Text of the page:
Chris Dorner: Did police set fire with intent to kill?

The manhunt for ex-LAPD officer Christopher Dorner ended, but some journalists question if fatal fire was intended to kill, not capture. Photo: Cabin on fire / NBC 4 News Los Angeles

DALLAS, February 13th, 2013 – The manhunt for ex-LAPD officer Christopher Dorner ended yesterday when fire consumed his final hideout. The military-trained suspect had allegedly sought refuge in the harsh elements of Big Bear, California’s near snow-covered ski areas. Dorner was accused of targeting law enforcement and their families in a revenge-inspired killing spree.

According to police, gunfire exchanges occurred after Dorner killed and injured deputies while evading capture. He reportedly barricaded himself inside a remote cabin and remained there as law enforcement surrounded his position. With the suspect inside, officials reportedly smashed windows and detonated tear gas or smoke canisters while urging Dorner to surrender.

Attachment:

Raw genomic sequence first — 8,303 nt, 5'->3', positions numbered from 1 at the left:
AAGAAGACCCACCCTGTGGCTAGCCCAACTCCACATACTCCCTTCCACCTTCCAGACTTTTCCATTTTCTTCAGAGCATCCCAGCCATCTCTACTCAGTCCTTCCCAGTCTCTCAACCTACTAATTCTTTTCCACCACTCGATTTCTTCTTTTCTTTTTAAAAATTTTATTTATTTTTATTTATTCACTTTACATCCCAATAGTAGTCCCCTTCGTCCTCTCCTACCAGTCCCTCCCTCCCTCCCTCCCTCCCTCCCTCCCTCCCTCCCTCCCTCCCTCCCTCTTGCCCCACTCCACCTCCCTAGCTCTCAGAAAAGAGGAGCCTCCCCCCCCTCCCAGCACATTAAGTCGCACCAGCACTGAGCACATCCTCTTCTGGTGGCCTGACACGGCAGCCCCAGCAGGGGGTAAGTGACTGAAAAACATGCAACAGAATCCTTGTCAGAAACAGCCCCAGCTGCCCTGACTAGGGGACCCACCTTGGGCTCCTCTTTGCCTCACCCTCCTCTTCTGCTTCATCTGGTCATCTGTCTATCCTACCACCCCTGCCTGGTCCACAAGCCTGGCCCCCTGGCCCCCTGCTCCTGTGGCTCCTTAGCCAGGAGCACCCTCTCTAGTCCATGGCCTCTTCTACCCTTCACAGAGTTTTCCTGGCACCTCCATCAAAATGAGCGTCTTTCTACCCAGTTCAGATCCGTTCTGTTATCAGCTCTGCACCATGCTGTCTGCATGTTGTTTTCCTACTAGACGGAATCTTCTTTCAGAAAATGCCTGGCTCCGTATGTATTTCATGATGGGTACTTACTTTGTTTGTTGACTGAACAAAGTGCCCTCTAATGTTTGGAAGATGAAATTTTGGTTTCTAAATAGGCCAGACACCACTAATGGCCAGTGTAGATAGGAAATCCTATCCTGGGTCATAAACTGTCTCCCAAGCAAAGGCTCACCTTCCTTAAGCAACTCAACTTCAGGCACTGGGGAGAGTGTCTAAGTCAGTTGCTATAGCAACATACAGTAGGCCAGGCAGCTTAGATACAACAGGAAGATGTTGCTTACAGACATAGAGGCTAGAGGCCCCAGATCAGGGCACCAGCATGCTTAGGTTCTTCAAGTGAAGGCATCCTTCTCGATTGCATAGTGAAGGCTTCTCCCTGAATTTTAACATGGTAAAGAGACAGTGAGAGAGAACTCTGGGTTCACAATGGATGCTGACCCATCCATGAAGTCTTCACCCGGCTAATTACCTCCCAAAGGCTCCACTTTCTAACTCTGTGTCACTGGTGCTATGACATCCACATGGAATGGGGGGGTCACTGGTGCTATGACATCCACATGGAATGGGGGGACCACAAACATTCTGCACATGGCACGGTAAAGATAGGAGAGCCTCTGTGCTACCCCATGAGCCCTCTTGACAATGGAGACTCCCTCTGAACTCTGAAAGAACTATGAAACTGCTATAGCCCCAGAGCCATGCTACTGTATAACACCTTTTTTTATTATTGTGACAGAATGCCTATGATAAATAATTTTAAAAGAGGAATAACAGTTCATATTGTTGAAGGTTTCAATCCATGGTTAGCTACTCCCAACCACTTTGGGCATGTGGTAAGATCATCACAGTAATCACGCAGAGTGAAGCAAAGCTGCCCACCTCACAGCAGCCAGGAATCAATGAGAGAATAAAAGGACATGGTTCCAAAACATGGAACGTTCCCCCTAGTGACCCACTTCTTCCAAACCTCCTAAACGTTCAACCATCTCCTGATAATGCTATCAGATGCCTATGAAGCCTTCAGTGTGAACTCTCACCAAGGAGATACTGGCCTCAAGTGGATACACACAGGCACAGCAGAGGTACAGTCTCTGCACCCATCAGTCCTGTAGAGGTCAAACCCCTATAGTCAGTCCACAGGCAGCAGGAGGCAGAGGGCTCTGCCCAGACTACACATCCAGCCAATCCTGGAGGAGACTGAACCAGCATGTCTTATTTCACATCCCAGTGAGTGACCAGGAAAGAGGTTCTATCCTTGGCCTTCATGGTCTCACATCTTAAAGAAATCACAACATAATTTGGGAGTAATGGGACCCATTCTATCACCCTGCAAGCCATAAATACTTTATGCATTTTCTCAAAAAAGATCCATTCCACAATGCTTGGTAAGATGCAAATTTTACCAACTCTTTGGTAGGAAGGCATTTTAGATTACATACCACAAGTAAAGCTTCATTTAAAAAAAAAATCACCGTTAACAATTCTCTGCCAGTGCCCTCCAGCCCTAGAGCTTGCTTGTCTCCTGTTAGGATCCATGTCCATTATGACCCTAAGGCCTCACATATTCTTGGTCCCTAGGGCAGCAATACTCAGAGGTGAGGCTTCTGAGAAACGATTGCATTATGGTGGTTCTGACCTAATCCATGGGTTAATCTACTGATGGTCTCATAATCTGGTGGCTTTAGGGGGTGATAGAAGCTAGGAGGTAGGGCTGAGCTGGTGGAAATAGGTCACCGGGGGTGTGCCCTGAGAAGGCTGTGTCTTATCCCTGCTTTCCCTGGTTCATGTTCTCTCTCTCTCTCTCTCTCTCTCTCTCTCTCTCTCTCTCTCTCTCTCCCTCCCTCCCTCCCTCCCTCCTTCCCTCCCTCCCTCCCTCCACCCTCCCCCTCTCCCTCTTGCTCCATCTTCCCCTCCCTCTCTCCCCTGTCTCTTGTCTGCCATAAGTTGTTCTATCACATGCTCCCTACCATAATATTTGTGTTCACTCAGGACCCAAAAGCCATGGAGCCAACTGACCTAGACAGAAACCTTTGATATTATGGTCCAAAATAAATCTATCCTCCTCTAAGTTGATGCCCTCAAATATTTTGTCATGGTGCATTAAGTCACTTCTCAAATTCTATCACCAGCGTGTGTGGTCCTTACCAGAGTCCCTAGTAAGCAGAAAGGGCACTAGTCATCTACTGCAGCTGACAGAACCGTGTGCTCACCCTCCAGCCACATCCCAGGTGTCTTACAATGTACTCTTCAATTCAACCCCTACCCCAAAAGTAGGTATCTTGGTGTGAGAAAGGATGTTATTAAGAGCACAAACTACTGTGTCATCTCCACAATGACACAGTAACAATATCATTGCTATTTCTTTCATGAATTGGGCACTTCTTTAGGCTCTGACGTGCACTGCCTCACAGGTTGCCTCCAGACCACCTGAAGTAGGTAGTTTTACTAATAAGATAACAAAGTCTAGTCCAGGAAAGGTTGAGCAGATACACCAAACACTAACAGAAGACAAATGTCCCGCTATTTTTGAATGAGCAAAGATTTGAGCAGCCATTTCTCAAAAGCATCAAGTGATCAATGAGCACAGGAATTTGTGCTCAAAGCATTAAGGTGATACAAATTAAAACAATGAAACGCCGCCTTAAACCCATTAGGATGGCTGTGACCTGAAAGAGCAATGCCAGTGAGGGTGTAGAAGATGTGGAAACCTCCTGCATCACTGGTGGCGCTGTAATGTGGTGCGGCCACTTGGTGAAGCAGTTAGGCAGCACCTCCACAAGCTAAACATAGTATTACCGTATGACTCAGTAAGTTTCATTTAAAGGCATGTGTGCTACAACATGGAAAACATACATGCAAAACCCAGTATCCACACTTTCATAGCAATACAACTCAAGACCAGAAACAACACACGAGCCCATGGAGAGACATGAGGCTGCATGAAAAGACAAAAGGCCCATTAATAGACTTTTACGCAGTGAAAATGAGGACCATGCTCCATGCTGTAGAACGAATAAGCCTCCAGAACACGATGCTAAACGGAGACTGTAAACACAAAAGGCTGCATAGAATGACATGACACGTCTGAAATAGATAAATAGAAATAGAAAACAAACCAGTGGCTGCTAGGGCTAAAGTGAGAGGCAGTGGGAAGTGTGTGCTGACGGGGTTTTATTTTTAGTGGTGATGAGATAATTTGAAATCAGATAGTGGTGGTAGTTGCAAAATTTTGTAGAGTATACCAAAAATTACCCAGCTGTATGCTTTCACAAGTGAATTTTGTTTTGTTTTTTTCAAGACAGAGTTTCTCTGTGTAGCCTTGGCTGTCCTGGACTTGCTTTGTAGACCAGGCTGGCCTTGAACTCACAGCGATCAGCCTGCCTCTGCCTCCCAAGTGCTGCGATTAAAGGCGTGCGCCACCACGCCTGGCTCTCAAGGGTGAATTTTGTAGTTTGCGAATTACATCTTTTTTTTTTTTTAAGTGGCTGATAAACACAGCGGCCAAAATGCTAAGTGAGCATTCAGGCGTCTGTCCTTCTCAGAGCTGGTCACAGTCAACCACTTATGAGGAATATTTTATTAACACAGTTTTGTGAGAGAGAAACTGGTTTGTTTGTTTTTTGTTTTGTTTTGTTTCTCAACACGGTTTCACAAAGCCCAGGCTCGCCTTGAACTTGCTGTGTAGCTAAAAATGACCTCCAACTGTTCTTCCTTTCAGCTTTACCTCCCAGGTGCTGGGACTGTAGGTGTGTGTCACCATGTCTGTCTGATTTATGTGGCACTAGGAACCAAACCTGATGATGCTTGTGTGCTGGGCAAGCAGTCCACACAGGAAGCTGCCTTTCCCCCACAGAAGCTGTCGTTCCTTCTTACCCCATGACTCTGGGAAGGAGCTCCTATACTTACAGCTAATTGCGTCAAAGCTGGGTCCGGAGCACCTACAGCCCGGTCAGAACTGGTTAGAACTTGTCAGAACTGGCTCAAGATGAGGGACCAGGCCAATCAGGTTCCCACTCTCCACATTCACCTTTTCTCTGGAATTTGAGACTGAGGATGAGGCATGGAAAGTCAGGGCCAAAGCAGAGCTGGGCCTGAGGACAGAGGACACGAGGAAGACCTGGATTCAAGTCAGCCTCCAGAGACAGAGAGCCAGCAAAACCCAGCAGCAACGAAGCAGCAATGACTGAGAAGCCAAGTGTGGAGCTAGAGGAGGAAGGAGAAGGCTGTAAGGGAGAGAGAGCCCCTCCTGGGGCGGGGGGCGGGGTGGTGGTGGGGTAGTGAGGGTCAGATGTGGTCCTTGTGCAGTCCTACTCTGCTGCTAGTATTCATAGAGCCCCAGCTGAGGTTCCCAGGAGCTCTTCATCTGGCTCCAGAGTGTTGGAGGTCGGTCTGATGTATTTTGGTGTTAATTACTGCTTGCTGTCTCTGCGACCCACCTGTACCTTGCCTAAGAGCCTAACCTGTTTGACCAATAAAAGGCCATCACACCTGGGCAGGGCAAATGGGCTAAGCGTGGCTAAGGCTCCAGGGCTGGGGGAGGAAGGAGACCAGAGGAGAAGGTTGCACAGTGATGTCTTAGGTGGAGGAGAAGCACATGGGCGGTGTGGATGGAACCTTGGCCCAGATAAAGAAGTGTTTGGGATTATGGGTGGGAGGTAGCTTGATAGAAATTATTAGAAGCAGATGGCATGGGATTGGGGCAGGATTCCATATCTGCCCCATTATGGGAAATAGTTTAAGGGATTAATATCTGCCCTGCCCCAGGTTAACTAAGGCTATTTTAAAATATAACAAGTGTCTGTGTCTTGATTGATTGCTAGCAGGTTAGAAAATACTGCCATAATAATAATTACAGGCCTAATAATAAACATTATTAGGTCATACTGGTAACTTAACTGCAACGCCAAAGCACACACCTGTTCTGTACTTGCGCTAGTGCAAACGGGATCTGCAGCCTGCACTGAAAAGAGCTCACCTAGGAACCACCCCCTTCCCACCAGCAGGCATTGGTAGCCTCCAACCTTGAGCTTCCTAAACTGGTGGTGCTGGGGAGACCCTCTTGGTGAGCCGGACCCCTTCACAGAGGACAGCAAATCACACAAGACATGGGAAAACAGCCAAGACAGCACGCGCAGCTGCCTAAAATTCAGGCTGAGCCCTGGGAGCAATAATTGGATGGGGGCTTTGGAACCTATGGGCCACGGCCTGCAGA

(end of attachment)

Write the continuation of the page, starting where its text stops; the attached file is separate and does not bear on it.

Without reply, officials rammed the building with a special vehicle before hearing what they believed was a gunshot from inside. Flames systematically engulfed the structure, and though Dorner’s body has not been identified at this time, authorities confirmed no one escaped the blaze. Though the chase is over, analysis of the case will occupy investigative resources in the coming months.


READ MORE: Chris Dorner finds an ally in Anonymous; the group explains why


As details are released, questions are emerging as to the origin of the cabin’s fire. The New York Times reported that the direct cause of the cabin fire was unknown while other outlets report “tear gas” and “smoke canisters” were deployed. Most outlets state simply that the “cabin caught on fire”, not that police officers intentionally set the cabin ablaze. 

But as events were unfolding, journalist Max Blumenthal live tweeted a different narrative reportedly lifted from San Bernadino Sheriff Scanner Channel 7/8 via the 5-0 iPhone app.

The live feed Blumenthal catalogued appears to indicate officers had no intention of encouraging Dorner’s surrender. He wrote, “While media acceded to police demands not to provide direct details of stand-off w/Christopher Dorner, I used PD scanner transmissions to expose orders to burn his cabin hideout w/him inside. TL begins at bottom [sic].”